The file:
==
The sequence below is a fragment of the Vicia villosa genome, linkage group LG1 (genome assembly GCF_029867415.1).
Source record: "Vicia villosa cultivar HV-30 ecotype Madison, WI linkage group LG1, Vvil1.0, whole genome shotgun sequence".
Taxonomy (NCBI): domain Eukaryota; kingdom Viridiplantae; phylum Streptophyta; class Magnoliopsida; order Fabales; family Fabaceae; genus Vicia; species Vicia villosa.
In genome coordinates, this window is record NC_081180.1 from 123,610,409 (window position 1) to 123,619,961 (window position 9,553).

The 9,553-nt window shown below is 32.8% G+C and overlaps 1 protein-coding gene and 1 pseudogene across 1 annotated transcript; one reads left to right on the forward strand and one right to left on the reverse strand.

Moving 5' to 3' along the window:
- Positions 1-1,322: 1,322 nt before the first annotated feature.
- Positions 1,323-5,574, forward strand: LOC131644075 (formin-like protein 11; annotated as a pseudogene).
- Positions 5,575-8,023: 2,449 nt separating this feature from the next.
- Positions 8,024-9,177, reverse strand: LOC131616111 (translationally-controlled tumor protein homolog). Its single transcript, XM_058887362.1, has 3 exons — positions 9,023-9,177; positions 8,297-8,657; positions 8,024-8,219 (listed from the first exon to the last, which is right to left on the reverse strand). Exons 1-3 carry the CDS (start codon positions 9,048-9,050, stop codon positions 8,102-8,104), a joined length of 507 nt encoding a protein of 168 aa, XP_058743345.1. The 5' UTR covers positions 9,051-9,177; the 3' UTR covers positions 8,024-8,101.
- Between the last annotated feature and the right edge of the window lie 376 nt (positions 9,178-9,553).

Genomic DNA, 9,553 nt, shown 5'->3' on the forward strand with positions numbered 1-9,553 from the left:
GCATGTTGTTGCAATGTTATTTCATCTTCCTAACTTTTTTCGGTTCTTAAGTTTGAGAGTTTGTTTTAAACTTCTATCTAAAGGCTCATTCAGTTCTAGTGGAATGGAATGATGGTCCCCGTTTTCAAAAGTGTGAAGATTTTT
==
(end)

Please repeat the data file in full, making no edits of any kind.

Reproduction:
The sequence below is a fragment of the Vicia villosa genome, linkage group LG1 (genome assembly GCF_029867415.1).
Source record: "Vicia villosa cultivar HV-30 ecotype Madison, WI linkage group LG1, Vvil1.0, whole genome shotgun sequence".
Taxonomy (NCBI): domain Eukaryota; kingdom Viridiplantae; phylum Streptophyta; class Magnoliopsida; order Fabales; family Fabaceae; genus Vicia; species Vicia villosa.
In genome coordinates, this window is record NC_081180.1 from 123,610,409 (window position 1) to 123,619,961 (window position 9,553).

The 9,553-nt window shown below is 32.8% G+C and overlaps 1 protein-coding gene and 1 pseudogene across 1 annotated transcript; one reads left to right on the forward strand and one right to left on the reverse strand.

Moving 5' to 3' along the window:
- Positions 1-1,322: 1,322 nt before the first annotated feature.
- Positions 1,323-5,574, forward strand: LOC131644075 (formin-like protein 11; annotated as a pseudogene).
- Positions 5,575-8,023: 2,449 nt separating this feature from the next.
- Positions 8,024-9,177, reverse strand: LOC131616111 (translationally-controlled tumor protein homolog). Its single transcript, XM_058887362.1, has 3 exons — positions 9,023-9,177; positions 8,297-8,657; positions 8,024-8,219 (listed from the first exon to the last, which is right to left on the reverse strand). Exons 1-3 carry the CDS (start codon positions 9,048-9,050, stop codon positions 8,102-8,104), a joined length of 507 nt encoding a protein of 168 aa, XP_058743345.1. The 5' UTR covers positions 9,051-9,177; the 3' UTR covers positions 8,024-8,101.
- Between the last annotated feature and the right edge of the window lie 376 nt (positions 9,178-9,553).

Genomic DNA, 9,553 nt, shown 5'->3' on the forward strand with positions numbered 1-9,553 from the left:
GCATGTTGTTGCAATGTTATTTCATCTTCCTAACTTTTTTCGGTTCTTAAGTTTGAGAGTTTGTTTTAAACTTCTATCTAAAGGCTCATTCAGTTCTAGTGGAATGGAATGATGGTCCCCGTTTTCAAAAGTGTGAAGATTTTT